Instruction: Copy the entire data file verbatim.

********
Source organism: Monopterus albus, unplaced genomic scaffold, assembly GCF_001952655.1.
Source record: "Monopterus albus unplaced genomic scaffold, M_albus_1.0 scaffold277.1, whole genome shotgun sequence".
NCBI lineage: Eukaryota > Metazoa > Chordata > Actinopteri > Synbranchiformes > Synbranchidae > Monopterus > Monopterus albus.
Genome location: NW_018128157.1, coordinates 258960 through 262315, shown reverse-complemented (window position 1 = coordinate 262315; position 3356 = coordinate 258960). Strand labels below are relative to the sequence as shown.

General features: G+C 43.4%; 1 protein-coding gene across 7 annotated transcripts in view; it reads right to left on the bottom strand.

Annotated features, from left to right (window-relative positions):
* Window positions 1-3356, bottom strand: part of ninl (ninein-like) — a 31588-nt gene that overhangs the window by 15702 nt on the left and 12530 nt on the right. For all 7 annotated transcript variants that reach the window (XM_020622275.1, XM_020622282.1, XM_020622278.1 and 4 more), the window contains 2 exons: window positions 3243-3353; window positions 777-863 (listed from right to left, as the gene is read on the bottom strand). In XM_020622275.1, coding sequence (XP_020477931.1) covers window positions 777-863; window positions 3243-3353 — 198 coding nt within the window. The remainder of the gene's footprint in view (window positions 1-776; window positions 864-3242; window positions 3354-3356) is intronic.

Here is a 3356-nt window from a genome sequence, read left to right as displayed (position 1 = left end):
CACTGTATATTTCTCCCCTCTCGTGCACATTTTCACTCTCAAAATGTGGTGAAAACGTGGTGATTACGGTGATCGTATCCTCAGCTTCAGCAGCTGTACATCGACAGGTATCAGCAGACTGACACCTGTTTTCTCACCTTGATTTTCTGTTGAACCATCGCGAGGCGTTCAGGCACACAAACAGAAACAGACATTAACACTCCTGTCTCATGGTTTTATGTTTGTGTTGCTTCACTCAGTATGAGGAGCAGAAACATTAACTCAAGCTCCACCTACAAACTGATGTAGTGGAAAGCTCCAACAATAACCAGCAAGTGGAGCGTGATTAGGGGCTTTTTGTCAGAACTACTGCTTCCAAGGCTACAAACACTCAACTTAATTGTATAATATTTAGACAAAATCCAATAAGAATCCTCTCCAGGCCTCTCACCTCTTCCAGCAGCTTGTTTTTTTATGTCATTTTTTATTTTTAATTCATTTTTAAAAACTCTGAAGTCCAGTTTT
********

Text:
Source organism: Monopterus albus, unplaced genomic scaffold, assembly GCF_001952655.1.
Source record: "Monopterus albus unplaced genomic scaffold, M_albus_1.0 scaffold277.1, whole genome shotgun sequence".
NCBI lineage: Eukaryota > Metazoa > Chordata > Actinopteri > Synbranchiformes > Synbranchidae > Monopterus > Monopterus albus.
Genome location: NW_018128157.1, coordinates 258960 through 262315, shown reverse-complemented (window position 1 = coordinate 262315; position 3356 = coordinate 258960). Strand labels below are relative to the sequence as shown.

General features: G+C 43.4%; 1 protein-coding gene across 7 annotated transcripts in view; it reads right to left on the bottom strand.

Annotated features, from left to right (window-relative positions):
* Window positions 1-3356, bottom strand: part of ninl (ninein-like) — a 31588-nt gene that overhangs the window by 15702 nt on the left and 12530 nt on the right. For all 7 annotated transcript variants that reach the window (XM_020622275.1, XM_020622282.1, XM_020622278.1 and 4 more), the window contains 2 exons: window positions 3243-3353; window positions 777-863 (listed from right to left, as the gene is read on the bottom strand). In XM_020622275.1, coding sequence (XP_020477931.1) covers window positions 777-863; window positions 3243-3353 — 198 coding nt within the window. The remainder of the gene's footprint in view (window positions 1-776; window positions 864-3242; window positions 3354-3356) is intronic.

Here is a 3356-nt window from a genome sequence, read left to right as displayed (position 1 = left end):
CACTGTATATTTCTCCCCTCTCGTGCACATTTTCACTCTCAAAATGTGGTGAAAACGTGGTGATTACGGTGATCGTATCCTCAGCTTCAGCAGCTGTACATCGACAGGTATCAGCAGACTGACACCTGTTTTCTCACCTTGATTTTCTGTTGAACCATCGCGAGGCGTTCAGGCACACAAACAGAAACAGACATTAACACTCCTGTCTCATGGTTTTATGTTTGTGTTGCTTCACTCAGTATGAGGAGCAGAAACATTAACTCAAGCTCCACCTACAAACTGATGTAGTGGAAAGCTCCAACAATAACCAGCAAGTGGAGCGTGATTAGGGGCTTTTTGTCAGAACTACTGCTTCCAAGGCTACAAACACTCAACTTAATTGTATAATATTTAGACAAAATCCAATAAGAATCCTCTCCAGGCCTCTCACCTCTTCCAGCAGCTTGTTTTTTTATGTCATTTTTTATTTTTAATTCATTTTTAAAAACTCTGAAGTCCAGTTTT